It’s December 1st so naturally there are Christmas trees all over NYC and my tastes are turning from apple cider to egg nog. I’ve been working on these cookies for a while, and they would have been great at the Thanksgiving table too, but I wanted them to be perfect so here they are: Molasses Snickerdoodles!
My taste testers told me this is the best texture of a cookie that I’ve ever created. I have to agree I was shocked at the almost crisp and chewy outside that covers a soft, fudgey center, woo hoo!
They have a touch of spice but not too much, they have an outer crust for some chew but the centers are gooey and soft, they are sweet but just barely. In other words, their flavor can transform completely depending on the beer you drink with them (or the egg nog you dunk them in!).
The best beer pairings are a result of the food and the beer converging to create *new* flavor, a taste that wouldn’t be there without the intermingling of the two. It’s a requirement that is often hard to meet, and I’ll admit I’ve only experienced it a few dozen times even though I’ve tried who knows how many pairings. But that’s why I created these cookies.
Some beers have hops that accent the spicy ginger. The cookie’s molasses brings out subtle toffee like flavors in certain beers. Other beers have cinnamon in them already and when they’re sipped with the cookie the cinnamon disappears to reveal new flavors.
If I didn’t write the recipe I might swear there was holiday magic afoot!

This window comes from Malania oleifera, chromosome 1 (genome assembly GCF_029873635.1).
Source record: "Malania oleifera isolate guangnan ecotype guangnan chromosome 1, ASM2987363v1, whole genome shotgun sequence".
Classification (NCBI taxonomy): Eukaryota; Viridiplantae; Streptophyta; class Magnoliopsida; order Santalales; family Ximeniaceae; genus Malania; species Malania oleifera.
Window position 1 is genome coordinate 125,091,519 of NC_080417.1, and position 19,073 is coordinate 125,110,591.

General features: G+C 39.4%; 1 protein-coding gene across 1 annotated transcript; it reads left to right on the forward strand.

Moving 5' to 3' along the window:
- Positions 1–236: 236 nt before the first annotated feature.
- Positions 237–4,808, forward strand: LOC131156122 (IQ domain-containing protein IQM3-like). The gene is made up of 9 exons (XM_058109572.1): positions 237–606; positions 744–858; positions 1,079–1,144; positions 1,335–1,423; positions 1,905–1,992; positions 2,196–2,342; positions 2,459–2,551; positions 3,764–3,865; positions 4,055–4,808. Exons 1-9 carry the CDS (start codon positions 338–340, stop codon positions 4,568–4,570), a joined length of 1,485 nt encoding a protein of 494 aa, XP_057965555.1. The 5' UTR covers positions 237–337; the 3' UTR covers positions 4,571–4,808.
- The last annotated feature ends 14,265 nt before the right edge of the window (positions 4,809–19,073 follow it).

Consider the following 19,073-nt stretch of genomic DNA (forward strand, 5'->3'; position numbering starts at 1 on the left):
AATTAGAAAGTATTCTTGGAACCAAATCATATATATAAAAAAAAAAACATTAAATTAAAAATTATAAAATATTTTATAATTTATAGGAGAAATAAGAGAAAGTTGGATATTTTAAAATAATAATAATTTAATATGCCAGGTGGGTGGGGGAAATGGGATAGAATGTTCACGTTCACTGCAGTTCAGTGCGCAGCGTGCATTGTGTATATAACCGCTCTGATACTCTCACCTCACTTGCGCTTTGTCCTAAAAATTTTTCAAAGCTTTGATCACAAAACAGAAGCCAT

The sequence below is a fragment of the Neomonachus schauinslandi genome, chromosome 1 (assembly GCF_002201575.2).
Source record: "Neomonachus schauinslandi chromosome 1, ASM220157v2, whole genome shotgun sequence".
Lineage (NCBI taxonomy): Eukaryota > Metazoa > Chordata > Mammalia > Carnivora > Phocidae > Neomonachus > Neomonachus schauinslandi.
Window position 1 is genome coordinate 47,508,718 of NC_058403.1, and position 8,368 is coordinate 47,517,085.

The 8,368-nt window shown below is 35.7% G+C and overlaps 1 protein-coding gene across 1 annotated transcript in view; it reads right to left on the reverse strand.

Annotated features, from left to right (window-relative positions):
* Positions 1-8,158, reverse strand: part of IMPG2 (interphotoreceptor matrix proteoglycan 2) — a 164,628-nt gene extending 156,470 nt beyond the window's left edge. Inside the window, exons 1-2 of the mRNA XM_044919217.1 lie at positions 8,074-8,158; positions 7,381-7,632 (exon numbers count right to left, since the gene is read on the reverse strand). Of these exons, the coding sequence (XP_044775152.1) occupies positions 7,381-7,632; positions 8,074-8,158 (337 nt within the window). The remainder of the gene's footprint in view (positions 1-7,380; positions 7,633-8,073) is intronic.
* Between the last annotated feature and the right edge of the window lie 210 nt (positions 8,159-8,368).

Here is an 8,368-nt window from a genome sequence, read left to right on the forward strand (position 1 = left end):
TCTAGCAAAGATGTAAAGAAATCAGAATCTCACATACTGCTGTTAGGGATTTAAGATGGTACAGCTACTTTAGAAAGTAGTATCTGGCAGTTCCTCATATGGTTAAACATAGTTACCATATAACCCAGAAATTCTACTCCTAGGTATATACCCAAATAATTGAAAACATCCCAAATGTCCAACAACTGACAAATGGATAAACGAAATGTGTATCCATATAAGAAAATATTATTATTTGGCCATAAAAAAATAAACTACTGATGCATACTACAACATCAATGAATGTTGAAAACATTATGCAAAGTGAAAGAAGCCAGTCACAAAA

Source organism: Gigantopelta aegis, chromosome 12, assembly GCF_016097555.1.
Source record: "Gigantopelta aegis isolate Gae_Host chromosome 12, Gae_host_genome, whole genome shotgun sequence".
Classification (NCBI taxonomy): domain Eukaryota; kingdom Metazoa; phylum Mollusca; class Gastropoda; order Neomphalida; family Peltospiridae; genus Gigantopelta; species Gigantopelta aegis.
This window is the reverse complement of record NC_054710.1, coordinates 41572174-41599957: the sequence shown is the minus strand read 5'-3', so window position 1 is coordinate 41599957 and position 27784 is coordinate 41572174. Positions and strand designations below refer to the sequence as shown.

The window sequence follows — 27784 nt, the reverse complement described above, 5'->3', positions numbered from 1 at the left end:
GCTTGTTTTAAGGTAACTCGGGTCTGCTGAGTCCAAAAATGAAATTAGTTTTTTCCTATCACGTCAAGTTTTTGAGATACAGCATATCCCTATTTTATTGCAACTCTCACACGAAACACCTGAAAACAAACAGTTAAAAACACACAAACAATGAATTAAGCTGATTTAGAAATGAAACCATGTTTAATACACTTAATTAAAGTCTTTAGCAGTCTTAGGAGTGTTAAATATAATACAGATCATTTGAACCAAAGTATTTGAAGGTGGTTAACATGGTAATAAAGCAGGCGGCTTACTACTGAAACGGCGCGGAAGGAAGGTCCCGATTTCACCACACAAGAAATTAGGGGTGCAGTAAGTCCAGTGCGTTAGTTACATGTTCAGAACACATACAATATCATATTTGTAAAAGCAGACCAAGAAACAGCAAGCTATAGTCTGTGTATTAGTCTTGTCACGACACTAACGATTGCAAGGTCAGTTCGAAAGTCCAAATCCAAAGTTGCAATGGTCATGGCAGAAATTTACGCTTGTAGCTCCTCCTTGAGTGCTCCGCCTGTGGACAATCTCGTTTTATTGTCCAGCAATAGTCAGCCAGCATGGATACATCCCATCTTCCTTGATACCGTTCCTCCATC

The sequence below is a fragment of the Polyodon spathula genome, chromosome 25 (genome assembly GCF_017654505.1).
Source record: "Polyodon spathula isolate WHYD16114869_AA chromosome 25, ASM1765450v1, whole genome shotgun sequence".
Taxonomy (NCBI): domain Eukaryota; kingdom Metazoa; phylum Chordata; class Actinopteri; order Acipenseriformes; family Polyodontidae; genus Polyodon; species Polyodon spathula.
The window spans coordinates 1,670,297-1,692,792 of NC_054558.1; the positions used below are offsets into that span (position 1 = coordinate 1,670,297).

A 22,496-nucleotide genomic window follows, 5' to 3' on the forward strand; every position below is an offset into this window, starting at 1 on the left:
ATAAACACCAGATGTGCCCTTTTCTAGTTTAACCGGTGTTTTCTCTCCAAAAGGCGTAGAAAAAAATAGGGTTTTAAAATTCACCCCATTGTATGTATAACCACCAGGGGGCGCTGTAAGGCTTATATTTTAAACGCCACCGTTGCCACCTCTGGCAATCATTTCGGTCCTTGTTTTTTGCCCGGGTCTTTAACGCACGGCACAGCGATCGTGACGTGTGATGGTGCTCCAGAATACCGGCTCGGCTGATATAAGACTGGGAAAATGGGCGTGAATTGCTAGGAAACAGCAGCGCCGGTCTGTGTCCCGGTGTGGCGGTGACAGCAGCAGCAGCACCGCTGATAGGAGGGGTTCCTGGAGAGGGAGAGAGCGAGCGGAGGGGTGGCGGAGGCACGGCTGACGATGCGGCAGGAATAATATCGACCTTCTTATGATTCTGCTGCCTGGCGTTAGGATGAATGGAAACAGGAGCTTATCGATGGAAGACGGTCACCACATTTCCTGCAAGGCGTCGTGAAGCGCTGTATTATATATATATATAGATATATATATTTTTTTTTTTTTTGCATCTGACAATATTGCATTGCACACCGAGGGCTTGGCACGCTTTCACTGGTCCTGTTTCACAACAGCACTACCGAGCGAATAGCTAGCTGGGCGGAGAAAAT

The recipe is below and below that are a few notes to help you with cookie success. (Because I know everyone loathes scrolling all the way to the bottom of the page for the recipe. These are the things I do for you!!)
Molasses Snickerdoodles Recipe
Makes 12 2 ½ tablespoon cookies or 30 1 tablespoon cookies
¾ cup Unsalted Butter at room temperature (170g)
1 ¼ cup Granulated Sugar (250g)
3 cups AP Flour (375g)
2 teaspoons Ground Cinnamon
2 teaspoons Cream of Tartar
1 ½ teaspoons Baking Soda
1 ½ teaspoons Ground Ginger
½ teaspoon Salt
1 large Egg
2 teaspoons Vanilla Extract (I use this one!)
¼ cup Molasses (60ml)
⅓ cup Granulated Sugar
1 teaspoon Cinnamon
¼ teaspoon Salt
How to Make ‘em
In the bowl of a stand mixer fitted with the paddle attachment whip butter on medium until it is creamy. Scrape the bowl and paddle and add the sugar. Whip on medium for at least 2 minutes.
Meanwhile, in a medium bowl, whisk together the flour, cinnamon, cream of tartar, baking soda, ginger, and salt. Set aside.
Return to the stand mixer, scrape the bowl and whip butter and sugar an additional 3-4 minutes until light and fluffy. (You will notice the color is lighter and the mixture has expanded in size.)
Then add the egg and vanilla, whip just until the ingredients disappear into the mixture, around 15 seconds. Scrape the bowl and add the molasses. Whip for 20 seconds, then scrape the bowl and whip until the mixture is well combined.
Stop the mixer and add half of the flour mixture. Mix on low for 20 seconds or until the flour texture has started to disappear. Add the rest of the flour and mix on low just until combined, do not over mix. The dough will be somewhat crumbly and may not hold together.